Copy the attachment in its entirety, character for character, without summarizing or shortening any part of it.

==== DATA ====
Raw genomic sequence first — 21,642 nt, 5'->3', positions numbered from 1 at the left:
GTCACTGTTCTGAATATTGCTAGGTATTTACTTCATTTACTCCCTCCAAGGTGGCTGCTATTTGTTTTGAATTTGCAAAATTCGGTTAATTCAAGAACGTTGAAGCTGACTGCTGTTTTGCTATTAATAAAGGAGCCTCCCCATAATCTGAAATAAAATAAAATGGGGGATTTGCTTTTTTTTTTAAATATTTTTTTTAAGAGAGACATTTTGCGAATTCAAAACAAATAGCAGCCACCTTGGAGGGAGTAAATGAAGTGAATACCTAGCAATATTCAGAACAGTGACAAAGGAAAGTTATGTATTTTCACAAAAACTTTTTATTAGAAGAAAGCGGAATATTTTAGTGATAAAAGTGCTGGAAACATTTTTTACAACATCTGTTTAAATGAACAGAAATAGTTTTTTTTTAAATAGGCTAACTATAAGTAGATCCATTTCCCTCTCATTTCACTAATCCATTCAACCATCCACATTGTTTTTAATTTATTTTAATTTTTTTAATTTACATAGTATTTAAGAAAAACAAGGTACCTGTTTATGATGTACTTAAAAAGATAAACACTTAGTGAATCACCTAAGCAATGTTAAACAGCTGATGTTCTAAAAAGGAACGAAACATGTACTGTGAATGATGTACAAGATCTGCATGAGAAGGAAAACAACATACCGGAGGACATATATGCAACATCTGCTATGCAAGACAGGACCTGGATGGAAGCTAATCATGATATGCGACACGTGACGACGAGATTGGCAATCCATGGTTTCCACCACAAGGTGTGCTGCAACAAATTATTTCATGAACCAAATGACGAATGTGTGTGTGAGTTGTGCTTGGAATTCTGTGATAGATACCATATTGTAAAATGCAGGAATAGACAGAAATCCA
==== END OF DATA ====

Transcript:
Raw genomic sequence first — 21,642 nt, 5'->3', positions numbered from 1 at the left:
GTCACTGTTCTGAATATTGCTAGGTATTTACTTCATTTACTCCCTCCAAGGTGGCTGCTATTTGTTTTGAATTTGCAAAATTCGGTTAATTCAAGAACGTTGAAGCTGACTGCTGTTTTGCTATTAATAAAGGAGCCTCCCCATAATCTGAAATAAAATAAAATGGGGGATTTGCTTTTTTTTTTAAATATTTTTTTTAAGAGAGACATTTTGCGAATTCAAAACAAATAGCAGCCACCTTGGAGGGAGTAAATGAAGTGAATACCTAGCAATATTCAGAACAGTGACAAAGGAAAGTTATGTATTTTCACAAAAACTTTTTATTAGAAGAAAGCGGAATATTTTAGTGATAAAAGTGCTGGAAACATTTTTTACAACATCTGTTTAAATGAACAGAAATAGTTTTTTTTTAAATAGGCTAACTATAAGTAGATCCATTTCCCTCTCATTTCACTAATCCATTCAACCATCCACATTGTTTTTAATTTATTTTAATTTTTTTAATTTACATAGTATTTAAGAAAAACAAGGTACCTGTTTATGATGTACTTAAAAAGATAAACACTTAGTGAATCACCTAAGCAATGTTAAACAGCTGATGTTCTAAAAAGGAACGAAACATGTACTGTGAATGATGTACAAGATCTGCATGAGAAGGAAAACAACATACCGGAGGACATATATGCAACATCTGCTATGCAAGACAGGACCTGGATGGAAGCTAATCATGATATGCGACACGTGACGACGAGATTGGCAATCCATGGTTTCCACCACAAGGTGTGCTGCAACAAATTATTTCATGAACCAAATGACGAATGTGTGTGTGAGTTGTGCTTGGAATTCTGTGATAGATACCATATTGTAAAATGCAGGAATAGACAGAAATCCA